An Interesting New Change Coming To Kinja

Welcome to Must Read, where we single out the best stories from around the automotive universe and beyond. Today we've got reports from NiemanLab, Hemmings, and Curbside Classic.

Gawker is letting readers rewrite headlines and reframe articlesNiemanLab

One of the stranger aspects of pleasantly toiling at Gawker Media is I'll often learn about our company by reading other publications. In this case, I knew this change was coming, although this did contain some interesting details on our new "reframing" feature.

The idea is to give anyone the ability to reframe an existing article for any audience. Think of it like super-aggregating: You can share an entire article rather than just quoting excerpts or linking to the original, but you can also top it with your own headline, lede, and commentary. “For instance, say a story was written for gamers — they can translate it for a more general audience,” Denton said. “And, if that URL is shared, it is shared with the new headline and intro.”


Stopped for speeding? Blame it on Henry Lee HigginsonHemmings

Basically, all of the maddening-yet-necessary parts of car ownership can be blamed on this guy.

Enter Higginson. Incensed by speeders and careless drivers, Higginson drafted a 1903 petition urging the creation of licensing for both vehicles and drivers. As a man with friends in high places, Higginson’s petition quickly led to the creation of an “Automobile Department” within the state, charged with creating and executing a licensing plan for motorists within Massachusetts. A $2 fee would be assessed to those registering vehicles, and in exchange the commonwealth would issue a state-produced license plate linking car to driver. The first Massachusetts plates were constructed of enameled cast iron, featuring a blue background and a white number.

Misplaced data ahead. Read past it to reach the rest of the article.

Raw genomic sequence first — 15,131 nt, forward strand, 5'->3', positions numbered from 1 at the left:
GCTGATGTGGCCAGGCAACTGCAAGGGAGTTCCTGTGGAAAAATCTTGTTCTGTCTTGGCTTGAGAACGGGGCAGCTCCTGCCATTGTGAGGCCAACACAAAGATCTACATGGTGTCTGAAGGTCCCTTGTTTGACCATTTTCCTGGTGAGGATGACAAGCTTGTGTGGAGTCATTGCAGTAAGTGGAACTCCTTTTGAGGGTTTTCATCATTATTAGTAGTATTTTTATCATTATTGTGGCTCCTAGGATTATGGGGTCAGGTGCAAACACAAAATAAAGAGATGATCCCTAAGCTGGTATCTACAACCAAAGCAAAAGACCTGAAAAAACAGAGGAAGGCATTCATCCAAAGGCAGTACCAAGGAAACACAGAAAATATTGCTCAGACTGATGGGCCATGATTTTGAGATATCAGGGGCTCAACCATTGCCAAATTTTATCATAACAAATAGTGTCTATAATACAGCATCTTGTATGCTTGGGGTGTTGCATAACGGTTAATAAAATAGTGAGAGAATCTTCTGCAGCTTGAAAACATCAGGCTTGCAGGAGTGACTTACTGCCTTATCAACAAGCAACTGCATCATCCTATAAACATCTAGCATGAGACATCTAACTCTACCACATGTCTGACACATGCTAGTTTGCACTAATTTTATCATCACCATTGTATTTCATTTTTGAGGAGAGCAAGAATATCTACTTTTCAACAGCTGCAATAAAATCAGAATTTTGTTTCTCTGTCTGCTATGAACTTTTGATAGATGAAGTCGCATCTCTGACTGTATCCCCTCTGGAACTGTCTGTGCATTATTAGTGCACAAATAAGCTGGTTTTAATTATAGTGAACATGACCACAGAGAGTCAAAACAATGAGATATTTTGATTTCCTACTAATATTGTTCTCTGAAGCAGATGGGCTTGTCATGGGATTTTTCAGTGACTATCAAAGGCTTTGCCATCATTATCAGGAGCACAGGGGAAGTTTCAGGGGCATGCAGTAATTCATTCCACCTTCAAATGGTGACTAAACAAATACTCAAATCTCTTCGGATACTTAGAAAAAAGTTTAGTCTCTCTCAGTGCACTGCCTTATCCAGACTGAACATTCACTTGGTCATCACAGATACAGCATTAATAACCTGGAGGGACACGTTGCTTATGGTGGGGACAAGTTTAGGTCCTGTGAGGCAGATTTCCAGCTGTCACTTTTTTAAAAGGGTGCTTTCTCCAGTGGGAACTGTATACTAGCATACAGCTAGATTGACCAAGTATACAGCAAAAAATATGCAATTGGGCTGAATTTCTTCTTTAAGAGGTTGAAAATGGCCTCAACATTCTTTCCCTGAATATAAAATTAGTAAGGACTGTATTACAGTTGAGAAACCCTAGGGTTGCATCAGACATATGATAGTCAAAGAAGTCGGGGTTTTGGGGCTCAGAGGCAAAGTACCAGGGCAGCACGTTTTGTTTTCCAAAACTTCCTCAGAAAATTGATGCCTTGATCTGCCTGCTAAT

Are High Motor Oil Prices Destroying The DIY Movement?CurbsideClassic


Also killing RX-7 ownership...

Long story short, folks are usually willing to pay a stiff premium for products that seem cheap, and prevent a high level of potential risks. It doesn’t matter if the cost of refining and marketing the motor oil comes to only about $1.25 a quart. What matters is whether you have a nice enough picture on an oil bottle that spells out a few well-chosen trigger words.


Photo Credit: Whitman Studio, via the Library of Congress/Hemmings, Getty

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